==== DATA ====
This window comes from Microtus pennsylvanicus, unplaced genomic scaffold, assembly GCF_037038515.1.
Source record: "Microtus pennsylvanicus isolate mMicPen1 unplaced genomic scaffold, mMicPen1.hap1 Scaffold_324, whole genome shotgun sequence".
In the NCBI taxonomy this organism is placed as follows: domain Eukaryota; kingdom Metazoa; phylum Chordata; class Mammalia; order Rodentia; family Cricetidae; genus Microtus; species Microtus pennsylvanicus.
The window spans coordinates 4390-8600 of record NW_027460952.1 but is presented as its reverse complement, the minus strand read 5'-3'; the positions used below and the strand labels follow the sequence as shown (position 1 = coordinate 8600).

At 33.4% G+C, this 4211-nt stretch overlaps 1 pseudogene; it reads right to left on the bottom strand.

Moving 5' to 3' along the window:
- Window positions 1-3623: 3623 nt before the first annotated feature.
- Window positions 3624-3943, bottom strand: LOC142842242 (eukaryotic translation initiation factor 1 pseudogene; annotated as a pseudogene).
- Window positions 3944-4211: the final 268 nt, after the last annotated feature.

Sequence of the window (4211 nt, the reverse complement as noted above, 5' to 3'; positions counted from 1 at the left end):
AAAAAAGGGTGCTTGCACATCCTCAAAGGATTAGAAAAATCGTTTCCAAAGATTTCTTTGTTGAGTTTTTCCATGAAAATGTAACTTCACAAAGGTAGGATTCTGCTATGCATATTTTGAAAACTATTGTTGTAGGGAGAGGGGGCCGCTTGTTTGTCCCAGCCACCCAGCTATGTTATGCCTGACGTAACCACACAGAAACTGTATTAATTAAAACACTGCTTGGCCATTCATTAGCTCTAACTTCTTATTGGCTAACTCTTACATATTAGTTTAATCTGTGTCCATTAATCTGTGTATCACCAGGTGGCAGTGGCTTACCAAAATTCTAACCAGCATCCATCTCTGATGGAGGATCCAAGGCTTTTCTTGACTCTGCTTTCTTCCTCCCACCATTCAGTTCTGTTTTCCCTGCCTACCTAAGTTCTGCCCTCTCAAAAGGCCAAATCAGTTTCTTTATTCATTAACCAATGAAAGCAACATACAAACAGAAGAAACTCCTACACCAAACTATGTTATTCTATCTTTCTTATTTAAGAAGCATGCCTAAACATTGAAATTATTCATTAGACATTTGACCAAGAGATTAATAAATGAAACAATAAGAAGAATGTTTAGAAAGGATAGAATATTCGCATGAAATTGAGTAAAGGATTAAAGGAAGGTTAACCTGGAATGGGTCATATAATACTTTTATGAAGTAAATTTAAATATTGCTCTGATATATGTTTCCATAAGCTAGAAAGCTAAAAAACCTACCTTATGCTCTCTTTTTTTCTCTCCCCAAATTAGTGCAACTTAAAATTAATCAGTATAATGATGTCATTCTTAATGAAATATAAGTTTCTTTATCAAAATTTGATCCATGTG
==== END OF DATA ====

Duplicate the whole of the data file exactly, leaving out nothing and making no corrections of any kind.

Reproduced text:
This window comes from Microtus pennsylvanicus, unplaced genomic scaffold, assembly GCF_037038515.1.
Source record: "Microtus pennsylvanicus isolate mMicPen1 unplaced genomic scaffold, mMicPen1.hap1 Scaffold_324, whole genome shotgun sequence".
In the NCBI taxonomy this organism is placed as follows: domain Eukaryota; kingdom Metazoa; phylum Chordata; class Mammalia; order Rodentia; family Cricetidae; genus Microtus; species Microtus pennsylvanicus.
The window spans coordinates 4390-8600 of record NW_027460952.1 but is presented as its reverse complement, the minus strand read 5'-3'; the positions used below and the strand labels follow the sequence as shown (position 1 = coordinate 8600).

At 33.4% G+C, this 4211-nt stretch overlaps 1 pseudogene; it reads right to left on the bottom strand.

Moving 5' to 3' along the window:
- Window positions 1-3623: 3623 nt before the first annotated feature.
- Window positions 3624-3943, bottom strand: LOC142842242 (eukaryotic translation initiation factor 1 pseudogene; annotated as a pseudogene).
- Window positions 3944-4211: the final 268 nt, after the last annotated feature.

Sequence of the window (4211 nt, the reverse complement as noted above, 5' to 3'; positions counted from 1 at the left end):
AAAAAAGGGTGCTTGCACATCCTCAAAGGATTAGAAAAATCGTTTCCAAAGATTTCTTTGTTGAGTTTTTCCATGAAAATGTAACTTCACAAAGGTAGGATTCTGCTATGCATATTTTGAAAACTATTGTTGTAGGGAGAGGGGGCCGCTTGTTTGTCCCAGCCACCCAGCTATGTTATGCCTGACGTAACCACACAGAAACTGTATTAATTAAAACACTGCTTGGCCATTCATTAGCTCTAACTTCTTATTGGCTAACTCTTACATATTAGTTTAATCTGTGTCCATTAATCTGTGTATCACCAGGTGGCAGTGGCTTACCAAAATTCTAACCAGCATCCATCTCTGATGGAGGATCCAAGGCTTTTCTTGACTCTGCTTTCTTCCTCCCACCATTCAGTTCTGTTTTCCCTGCCTACCTAAGTTCTGCCCTCTCAAAAGGCCAAATCAGTTTCTTTATTCATTAACCAATGAAAGCAACATACAAACAGAAGAAACTCCTACACCAAACTATGTTATTCTATCTTTCTTATTTAAGAAGCATGCCTAAACATTGAAATTATTCATTAGACATTTGACCAAGAGATTAATAAATGAAACAATAAGAAGAATGTTTAGAAAGGATAGAATATTCGCATGAAATTGAGTAAAGGATTAAAGGAAGGTTAACCTGGAATGGGTCATATAATACTTTTATGAAGTAAATTTAAATATTGCTCTGATATATGTTTCCATAAGCTAGAAAGCTAAAAAACCTACCTTATGCTCTCTTTTTTTCTCTCCCCAAATTAGTGCAACTTAAAATTAATCAGTATAATGATGTCATTCTTAATGAAATATAAGTTTCTTTATCAAAATTTGATCCATGTG